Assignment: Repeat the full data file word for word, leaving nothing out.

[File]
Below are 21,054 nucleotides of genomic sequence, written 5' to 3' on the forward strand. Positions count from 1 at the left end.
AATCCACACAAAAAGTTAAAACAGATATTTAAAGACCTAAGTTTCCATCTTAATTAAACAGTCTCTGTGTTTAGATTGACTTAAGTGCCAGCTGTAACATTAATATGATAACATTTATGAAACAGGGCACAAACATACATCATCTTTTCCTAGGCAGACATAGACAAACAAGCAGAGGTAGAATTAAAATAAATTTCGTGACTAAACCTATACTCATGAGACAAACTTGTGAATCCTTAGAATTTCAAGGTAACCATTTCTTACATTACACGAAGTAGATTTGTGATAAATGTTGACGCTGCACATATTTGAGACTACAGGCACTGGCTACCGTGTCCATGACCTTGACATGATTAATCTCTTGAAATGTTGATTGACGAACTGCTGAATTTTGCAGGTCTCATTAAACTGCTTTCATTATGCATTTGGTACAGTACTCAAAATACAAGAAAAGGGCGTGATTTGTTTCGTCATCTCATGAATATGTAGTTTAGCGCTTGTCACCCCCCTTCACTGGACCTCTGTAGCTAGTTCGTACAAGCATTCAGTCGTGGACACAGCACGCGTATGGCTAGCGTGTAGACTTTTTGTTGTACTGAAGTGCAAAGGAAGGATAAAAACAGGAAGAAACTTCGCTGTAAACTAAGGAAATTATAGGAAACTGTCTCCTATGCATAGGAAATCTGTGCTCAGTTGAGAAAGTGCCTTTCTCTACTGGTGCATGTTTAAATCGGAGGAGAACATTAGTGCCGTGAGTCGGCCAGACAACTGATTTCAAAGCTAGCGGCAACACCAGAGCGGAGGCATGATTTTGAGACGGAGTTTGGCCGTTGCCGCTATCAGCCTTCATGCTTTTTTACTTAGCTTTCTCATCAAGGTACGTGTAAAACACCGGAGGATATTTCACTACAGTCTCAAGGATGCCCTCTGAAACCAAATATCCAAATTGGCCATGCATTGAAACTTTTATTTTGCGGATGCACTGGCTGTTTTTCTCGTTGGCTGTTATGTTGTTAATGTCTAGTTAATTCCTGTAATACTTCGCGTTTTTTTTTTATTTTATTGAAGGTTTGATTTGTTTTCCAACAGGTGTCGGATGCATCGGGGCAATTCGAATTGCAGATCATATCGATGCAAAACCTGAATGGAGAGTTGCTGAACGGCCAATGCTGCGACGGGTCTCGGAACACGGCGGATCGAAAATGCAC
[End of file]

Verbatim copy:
Below are 21,054 nucleotides of genomic sequence, written 5' to 3' on the forward strand. Positions count from 1 at the left end.
AATCCACACAAAAAGTTAAAACAGATATTTAAAGACCTAAGTTTCCATCTTAATTAAACAGTCTCTGTGTTTAGATTGACTTAAGTGCCAGCTGTAACATTAATATGATAACATTTATGAAACAGGGCACAAACATACATCATCTTTTCCTAGGCAGACATAGACAAACAAGCAGAGGTAGAATTAAAATAAATTTCGTGACTAAACCTATACTCATGAGACAAACTTGTGAATCCTTAGAATTTCAAGGTAACCATTTCTTACATTACACGAAGTAGATTTGTGATAAATGTTGACGCTGCACATATTTGAGACTACAGGCACTGGCTACCGTGTCCATGACCTTGACATGATTAATCTCTTGAAATGTTGATTGACGAACTGCTGAATTTTGCAGGTCTCATTAAACTGCTTTCATTATGCATTTGGTACAGTACTCAAAATACAAGAAAAGGGCGTGATTTGTTTCGTCATCTCATGAATATGTAGTTTAGCGCTTGTCACCCCCCTTCACTGGACCTCTGTAGCTAGTTCGTACAAGCATTCAGTCGTGGACACAGCACGCGTATGGCTAGCGTGTAGACTTTTTGTTGTACTGAAGTGCAAAGGAAGGATAAAAACAGGAAGAAACTTCGCTGTAAACTAAGGAAATTATAGGAAACTGTCTCCTATGCATAGGAAATCTGTGCTCAGTTGAGAAAGTGCCTTTCTCTACTGGTGCATGTTTAAATCGGAGGAGAACATTAGTGCCGTGAGTCGGCCAGACAACTGATTTCAAAGCTAGCGGCAACACCAGAGCGGAGGCATGATTTTGAGACGGAGTTTGGCCGTTGCCGCTATCAGCCTTCATGCTTTTTTACTTAGCTTTCTCATCAAGGTACGTGTAAAACACCGGAGGATATTTCACTACAGTCTCAAGGATGCCCTCTGAAACCAAATATCCAAATTGGCCATGCATTGAAACTTTTATTTTGCGGATGCACTGGCTGTTTTTCTCGTTGGCTGTTATGTTGTTAATGTCTAGTTAATTCCTGTAATACTTCGCGTTTTTTTTTTATTTTATTGAAGGTTTGATTTGTTTTCCAACAGGTGTCGGATGCATCGGGGCAATTCGAATTGCAGATCATATCGATGCAAAACCTGAATGGAGAGTTGCTGAACGGCCAATGCTGCGACGGGTCTCGGAACACGGCGGATCGAAAATGCAC